By his own account, Moses Bomett is a man with a foot in two countries a world apart. Born in the United States and raised in Kenya, at age 24 Bomett has spent exactly half of his life in Africa and half in Iowa.
That gives Bomett a unique perspective on philanthropy, social services, global relations, and giving back to the places he loves. At age 16 and a junior at West Des Moines’ Valley High School, he started an organization to send books and other resources to schools in Africa. He continued the organization as a student at Iowa State.
“America is the land of opportunity,” Bomett says. “People don’t fully grasp what that means unless you come from another country.”
His organization, Hopeful Africa, has been active in some capacity for eight years now. To date, it has invested more than $100,000 in seven schools in Kenya, providing more than 5,300 books, 27 computers, and more than 140 student scholarships – and it annually supports 18 teachers in an effort to drive down the high student-teacher ratio there.
“Those are the big numbers,” Bomett says. “There’s one more thing I want to share when we talk about the impact in Kenya, and this you cannot capture in any numbers. There’s a motivational aspect, knowing that there is someone, some people thousands of miles away – you might not have met them, you might never meet them – but they believe in you and they want you to succeed. They want to invest in you. It’s impacted test scores, it’s impacted attendance, it’s impacted the morale of the teachers to teach, just knowing that ‘We have a partner. We have someone behind us.’”
Bomett (A) is a 2013 ISU grad with a degree in economics, political science, and international studies. He graduated knowing he wanted to work in the nonprofit world, and he recently received a master’s degree in public administration from Drake University. For the past two years, he’s worked at the Bernie & Berniece Baker Boys and Girls Club at Amos Hiatt Middle School on the northeast side of Des Moines. Hiatt has a multi-ethnic, diverse enrollment; the school’s minority enrollment is 86 percent of the student body, compared with the state of Iowa average of 21 percent. Bomett counts refugees, students for which English is a second language, and many different cultures and countries represented at the school.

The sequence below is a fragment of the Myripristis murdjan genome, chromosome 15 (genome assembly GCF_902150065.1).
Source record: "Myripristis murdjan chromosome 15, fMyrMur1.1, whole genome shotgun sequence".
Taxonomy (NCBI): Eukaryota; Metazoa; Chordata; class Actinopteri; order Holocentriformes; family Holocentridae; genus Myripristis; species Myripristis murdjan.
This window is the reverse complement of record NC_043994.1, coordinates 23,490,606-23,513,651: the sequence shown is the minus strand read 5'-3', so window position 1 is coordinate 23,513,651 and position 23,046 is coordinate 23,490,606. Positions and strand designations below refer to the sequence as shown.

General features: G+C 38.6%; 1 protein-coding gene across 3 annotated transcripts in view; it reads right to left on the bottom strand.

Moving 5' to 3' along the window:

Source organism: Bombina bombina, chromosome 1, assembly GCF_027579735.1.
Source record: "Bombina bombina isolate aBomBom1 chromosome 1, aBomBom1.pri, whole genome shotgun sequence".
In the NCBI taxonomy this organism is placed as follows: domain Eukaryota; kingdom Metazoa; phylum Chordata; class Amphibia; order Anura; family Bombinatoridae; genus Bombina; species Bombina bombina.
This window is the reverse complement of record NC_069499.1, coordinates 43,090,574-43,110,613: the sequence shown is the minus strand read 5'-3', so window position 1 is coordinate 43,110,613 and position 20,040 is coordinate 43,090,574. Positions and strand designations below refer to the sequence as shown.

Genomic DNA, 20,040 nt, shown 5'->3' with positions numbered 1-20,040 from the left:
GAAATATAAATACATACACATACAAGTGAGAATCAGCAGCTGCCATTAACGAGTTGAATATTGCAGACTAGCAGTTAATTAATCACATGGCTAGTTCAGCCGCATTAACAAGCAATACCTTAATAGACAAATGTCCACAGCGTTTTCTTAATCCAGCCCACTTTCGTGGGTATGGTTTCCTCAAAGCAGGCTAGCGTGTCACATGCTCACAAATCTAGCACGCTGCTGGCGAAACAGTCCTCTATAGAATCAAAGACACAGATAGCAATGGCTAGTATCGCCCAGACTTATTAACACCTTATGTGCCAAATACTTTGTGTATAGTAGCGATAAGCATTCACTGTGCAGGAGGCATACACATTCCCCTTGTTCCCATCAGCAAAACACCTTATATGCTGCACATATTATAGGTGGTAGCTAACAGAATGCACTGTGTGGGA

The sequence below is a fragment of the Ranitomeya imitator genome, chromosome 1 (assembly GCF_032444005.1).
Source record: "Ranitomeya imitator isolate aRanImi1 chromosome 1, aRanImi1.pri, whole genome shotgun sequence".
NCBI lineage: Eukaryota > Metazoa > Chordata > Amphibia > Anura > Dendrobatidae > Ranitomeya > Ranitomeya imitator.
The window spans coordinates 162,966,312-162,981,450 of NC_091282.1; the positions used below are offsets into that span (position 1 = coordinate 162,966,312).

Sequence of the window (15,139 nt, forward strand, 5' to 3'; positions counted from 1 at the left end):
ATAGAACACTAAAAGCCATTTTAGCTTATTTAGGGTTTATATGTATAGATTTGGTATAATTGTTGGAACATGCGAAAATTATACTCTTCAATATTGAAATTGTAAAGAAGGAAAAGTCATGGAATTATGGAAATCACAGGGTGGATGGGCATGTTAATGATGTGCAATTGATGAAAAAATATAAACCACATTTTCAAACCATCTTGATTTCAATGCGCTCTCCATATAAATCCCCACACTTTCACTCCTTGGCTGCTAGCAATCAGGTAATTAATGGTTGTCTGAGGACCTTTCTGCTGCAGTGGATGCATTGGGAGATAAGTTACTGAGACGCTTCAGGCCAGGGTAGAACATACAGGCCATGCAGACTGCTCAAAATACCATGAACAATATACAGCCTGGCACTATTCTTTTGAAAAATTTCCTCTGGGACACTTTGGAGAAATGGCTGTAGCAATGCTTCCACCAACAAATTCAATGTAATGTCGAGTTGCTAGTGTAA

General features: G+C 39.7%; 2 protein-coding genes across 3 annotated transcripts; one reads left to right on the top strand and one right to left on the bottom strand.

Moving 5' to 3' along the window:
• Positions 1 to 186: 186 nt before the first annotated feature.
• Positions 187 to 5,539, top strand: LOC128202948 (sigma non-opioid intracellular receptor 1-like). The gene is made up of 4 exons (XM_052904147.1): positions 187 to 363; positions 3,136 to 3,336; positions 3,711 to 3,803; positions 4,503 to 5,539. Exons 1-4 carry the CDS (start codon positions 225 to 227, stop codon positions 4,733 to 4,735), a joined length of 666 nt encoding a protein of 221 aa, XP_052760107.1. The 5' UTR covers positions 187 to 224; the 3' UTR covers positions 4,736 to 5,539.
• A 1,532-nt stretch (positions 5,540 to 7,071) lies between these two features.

As director of the Baker Club, Bomett oversees all of the daily programming – from cooking programs to fitness to games to homework help and literacy – and hires the staff. The club provides programming after school, during the summer, and over school breaks, serving a full third of the school’s enrolled students.
In both of his nonprofit worlds, Bomett sees a parallel thread in Iowa.
“Once people hear our story, once people see the work we’re doing, the next thing they say is, ‘How can I help? How can I be a part of this? Where do I start? What can I do?’ And that to me speaks specifically here in Iowa and in this Midwest region that there are pockets of opportunity and resources that are untapped. There’s a lot of spirit of helping each other, supporting each other.”
Bomett is passionate about providing life-changing opportunities to kids, both in Iowa and in Kenya.
“I’ve been asked, ‘Where does it feel like home?’ And I say, ‘I don’t know. I’m a son of both worlds.’ I give back to Des Moines and to Africa. It can be doom and gloom, but that’s not the story I want to tell. I see opportunities every day. It’s not a desolate story. It’s a hopeful story.”
Learn more at www.hopefulafrica.org